It’s a chilly 12-degree day at the Royal Melbourne Show. The crowd huddles around a tiny water tank beneath a 17-metre high platform, eagerly awaiting the action-packed performance they’ve been promised.
Backstage, 17 year-old Fred Pryor is anxiously preparing to resume his role as a pirate he has not played in almost four years.
The nerves, however, are not triggered by performing as the character First Mate Skylarks but death-defying dives he is about to perform.
The show’s main diver broke his ankle diving into the same 2.7-metre deep tank the day before and Fred’s adrenalin is at an all-time high.
In less than a few minutes, parents and children alike will be transported to a world filled with sky pirates and hidden treasure, making the Aquaworld High Dive Show one of the morning’s most talked-about events.
As the swashbuckling score from the show’s speakers bellows out, the divers emerge to exhibit some of their most impressive flips and tricks, triggering an eruption of applause.
“That’s my favourite part,” Fred says. “Having the crowd react to what you’re doing like that. It makes you feel appreciated … It’s awesome.”
The Sydney-born high school student, barefoot and still soaking wet, says he’s “incredibly lucky” to be doing what he loves most.
“It’s not hard when you pursue something you actually enjoy doing. It doesn’t even feel like work. It’s just having fun.”
Fred started diving at the age of eight when he and his oldest brother were inspired after watching the 2004 Athens Olympic Games.
“I remember thinking ‘Wow, this is mad.’ My brother did it first and, after a couple of years, I followed. I did my first jump and I haven’t stopped since.”
Having previously competed in national championships for diving, Fred received an email from state sporting organisation, Diving NSW, prompting him to audition for the Aquaworld High Dive stunt show. He was only 12 at the time.
“It’s a whole different thing to Olympic diving,” Fred says. “Olympic diving is more about being a perfectionist whereas high diving is just crazy.”
After a four-year break, Fred says the resurrection of the Aquaworld High Dive stunt show helped him realise that he wanted to pursue high diving as a career.
“I’d love to get into Red Bull Cliff Diving,” Fred says. His eyes light up, admiring what is perhaps the most well-renowned cliff -diving competition in the world.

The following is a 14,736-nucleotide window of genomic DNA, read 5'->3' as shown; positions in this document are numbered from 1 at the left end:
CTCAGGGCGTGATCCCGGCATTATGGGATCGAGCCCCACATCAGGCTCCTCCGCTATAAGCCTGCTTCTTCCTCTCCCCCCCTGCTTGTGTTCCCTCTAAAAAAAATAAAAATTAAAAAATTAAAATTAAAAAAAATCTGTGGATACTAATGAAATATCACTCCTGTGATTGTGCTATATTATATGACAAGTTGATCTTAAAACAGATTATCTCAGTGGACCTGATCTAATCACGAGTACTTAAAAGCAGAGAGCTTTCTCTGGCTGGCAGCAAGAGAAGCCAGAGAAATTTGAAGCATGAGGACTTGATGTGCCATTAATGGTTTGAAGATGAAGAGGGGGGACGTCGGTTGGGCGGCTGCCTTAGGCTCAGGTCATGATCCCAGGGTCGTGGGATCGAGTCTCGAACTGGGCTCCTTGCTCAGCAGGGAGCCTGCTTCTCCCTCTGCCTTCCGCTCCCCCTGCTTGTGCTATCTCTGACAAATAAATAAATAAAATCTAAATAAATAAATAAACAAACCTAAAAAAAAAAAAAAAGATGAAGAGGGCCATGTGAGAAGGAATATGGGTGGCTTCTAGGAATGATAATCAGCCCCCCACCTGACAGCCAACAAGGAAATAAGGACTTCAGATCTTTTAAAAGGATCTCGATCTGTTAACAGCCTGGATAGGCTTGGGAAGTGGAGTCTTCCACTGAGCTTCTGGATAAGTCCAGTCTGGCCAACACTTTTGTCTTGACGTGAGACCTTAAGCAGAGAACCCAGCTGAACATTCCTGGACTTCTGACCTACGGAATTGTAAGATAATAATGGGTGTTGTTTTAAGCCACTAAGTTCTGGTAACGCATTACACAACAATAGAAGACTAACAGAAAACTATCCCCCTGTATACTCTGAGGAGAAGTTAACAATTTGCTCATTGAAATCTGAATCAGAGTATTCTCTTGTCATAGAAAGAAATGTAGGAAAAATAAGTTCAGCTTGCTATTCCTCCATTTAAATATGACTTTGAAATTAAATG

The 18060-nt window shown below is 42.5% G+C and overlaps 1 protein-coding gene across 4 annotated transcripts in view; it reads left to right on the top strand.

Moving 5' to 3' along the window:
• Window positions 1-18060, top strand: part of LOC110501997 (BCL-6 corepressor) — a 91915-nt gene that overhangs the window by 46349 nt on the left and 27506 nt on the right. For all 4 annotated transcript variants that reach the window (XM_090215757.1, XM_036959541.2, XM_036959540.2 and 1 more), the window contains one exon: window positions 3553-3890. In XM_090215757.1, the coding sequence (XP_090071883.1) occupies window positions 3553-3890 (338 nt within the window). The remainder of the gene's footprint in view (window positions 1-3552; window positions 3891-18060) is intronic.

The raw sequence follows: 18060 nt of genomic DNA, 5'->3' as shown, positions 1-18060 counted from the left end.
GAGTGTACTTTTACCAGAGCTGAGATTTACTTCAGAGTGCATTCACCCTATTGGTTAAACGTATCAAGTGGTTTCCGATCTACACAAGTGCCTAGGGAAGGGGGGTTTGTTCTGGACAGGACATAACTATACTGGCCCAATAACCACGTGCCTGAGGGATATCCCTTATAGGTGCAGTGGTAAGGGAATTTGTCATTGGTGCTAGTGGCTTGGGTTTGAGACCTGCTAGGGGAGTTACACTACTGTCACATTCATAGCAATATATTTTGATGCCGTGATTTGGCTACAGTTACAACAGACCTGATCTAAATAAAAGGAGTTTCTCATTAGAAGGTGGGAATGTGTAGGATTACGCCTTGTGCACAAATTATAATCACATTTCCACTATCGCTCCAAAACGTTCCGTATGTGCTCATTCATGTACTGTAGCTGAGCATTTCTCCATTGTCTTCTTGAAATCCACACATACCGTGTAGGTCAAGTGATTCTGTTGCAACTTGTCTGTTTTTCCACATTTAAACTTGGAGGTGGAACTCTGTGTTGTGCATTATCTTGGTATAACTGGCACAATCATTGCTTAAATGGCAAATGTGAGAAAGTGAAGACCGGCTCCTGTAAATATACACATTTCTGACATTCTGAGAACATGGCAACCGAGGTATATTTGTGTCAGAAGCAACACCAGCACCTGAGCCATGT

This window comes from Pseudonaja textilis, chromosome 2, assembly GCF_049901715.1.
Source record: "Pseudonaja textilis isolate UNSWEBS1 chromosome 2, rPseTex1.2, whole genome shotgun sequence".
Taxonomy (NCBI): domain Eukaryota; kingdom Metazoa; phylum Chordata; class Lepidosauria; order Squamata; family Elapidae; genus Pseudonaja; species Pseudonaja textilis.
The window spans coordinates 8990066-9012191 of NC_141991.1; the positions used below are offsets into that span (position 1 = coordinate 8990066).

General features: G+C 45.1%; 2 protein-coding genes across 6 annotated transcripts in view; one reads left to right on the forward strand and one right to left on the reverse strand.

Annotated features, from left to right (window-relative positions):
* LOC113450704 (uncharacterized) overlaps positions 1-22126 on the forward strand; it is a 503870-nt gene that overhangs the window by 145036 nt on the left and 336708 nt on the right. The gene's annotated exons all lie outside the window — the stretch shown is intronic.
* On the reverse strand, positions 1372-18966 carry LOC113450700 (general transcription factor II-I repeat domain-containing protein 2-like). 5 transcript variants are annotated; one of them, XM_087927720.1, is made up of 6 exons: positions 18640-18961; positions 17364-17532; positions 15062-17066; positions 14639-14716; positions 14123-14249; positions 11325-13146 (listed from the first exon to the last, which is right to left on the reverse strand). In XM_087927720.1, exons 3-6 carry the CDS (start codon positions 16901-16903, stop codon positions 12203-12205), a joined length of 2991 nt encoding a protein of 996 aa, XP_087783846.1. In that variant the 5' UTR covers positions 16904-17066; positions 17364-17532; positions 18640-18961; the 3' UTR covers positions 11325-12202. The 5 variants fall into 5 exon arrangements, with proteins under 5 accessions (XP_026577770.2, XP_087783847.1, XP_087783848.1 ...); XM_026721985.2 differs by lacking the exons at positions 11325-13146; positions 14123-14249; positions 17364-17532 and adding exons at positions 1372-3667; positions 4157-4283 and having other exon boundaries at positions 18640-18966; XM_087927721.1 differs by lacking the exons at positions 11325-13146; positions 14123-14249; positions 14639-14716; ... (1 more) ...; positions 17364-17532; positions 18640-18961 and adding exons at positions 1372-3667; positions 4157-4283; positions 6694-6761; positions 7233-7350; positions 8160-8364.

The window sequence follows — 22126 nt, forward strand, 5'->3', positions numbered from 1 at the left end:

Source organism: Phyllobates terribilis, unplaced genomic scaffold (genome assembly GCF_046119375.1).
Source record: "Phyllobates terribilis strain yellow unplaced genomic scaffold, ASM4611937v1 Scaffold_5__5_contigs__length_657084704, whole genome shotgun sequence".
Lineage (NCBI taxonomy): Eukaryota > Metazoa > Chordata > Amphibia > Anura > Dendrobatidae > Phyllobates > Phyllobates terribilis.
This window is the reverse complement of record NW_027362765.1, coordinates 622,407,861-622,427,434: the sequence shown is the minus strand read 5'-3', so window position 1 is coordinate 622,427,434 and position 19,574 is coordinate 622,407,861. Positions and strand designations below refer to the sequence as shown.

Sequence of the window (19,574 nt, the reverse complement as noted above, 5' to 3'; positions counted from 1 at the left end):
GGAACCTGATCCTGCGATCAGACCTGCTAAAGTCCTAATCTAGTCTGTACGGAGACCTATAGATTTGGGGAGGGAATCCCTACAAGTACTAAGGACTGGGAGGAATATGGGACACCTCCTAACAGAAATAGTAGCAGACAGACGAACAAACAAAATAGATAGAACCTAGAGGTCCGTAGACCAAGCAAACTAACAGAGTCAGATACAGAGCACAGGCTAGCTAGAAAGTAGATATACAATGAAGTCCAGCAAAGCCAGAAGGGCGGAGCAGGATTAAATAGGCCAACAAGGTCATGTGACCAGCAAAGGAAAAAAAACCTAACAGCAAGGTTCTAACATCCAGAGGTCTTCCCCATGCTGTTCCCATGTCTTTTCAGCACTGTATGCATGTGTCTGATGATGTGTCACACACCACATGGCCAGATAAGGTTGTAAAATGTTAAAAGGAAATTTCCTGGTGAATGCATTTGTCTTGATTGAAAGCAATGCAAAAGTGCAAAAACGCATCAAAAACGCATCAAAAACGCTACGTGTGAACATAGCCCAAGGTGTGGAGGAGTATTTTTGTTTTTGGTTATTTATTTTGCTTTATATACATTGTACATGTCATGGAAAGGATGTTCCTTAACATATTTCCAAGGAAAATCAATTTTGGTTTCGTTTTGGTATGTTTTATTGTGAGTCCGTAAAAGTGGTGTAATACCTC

“When you watch people doing it you instantly gain so much respect for them. You think ‘Wow. That’s Incredible.’ You want to be the person up there doing that.”
Be that as it may, Fred is yet to overcome one last hurdle before he can pursue his goals – year 12.
“I don’t really do well at school. I mean, I’m an intelligent person but I don’t really try because it doesn’t have any connection to diving,” he says.
“Diving is my number one priority. I’d rather not worry about anything else.”
For former diving partner and childhood friend Christian Hollman, watching Fred grow up has been nothing short of satisfying.
“He’s like a little brother to me,” Christian says. “Actually he’s more like my twin. I can’t pretend like I’m above his dynamic.
“Growing up with someone who you see more than your own siblings sometimes can make you very close … I’m really proud of him.”
Christian, who started diving with Fred when he was 11, says the bond they have is unbreakable despite his recent move to Canberra to study law.
“We don’t have to see each other all the time. Our friendship isn’t based around proximity.”
Christian says they have been inseparable since they were introduced as synchronised diving partners. They’ve now competed in national championships and toured across Australian together as part of the Aquaworld High Dive stunt show.
“When they asked me if I wanted to be a part of the reunion tour I said yes straight away because I knew it meant I’d get to do this all over again with Freddy.”
Although exhilarating, Fred says there’s always the chance that something could go wrong which, for him, means the performance is constantly terrifying.
Still, nothing will be able to discourage him from getting back on the board.
“I think the motivation comes from the fact that I actually want to do this. I don’t need to push myself to want to do it because I already do … I’m just following my own path.”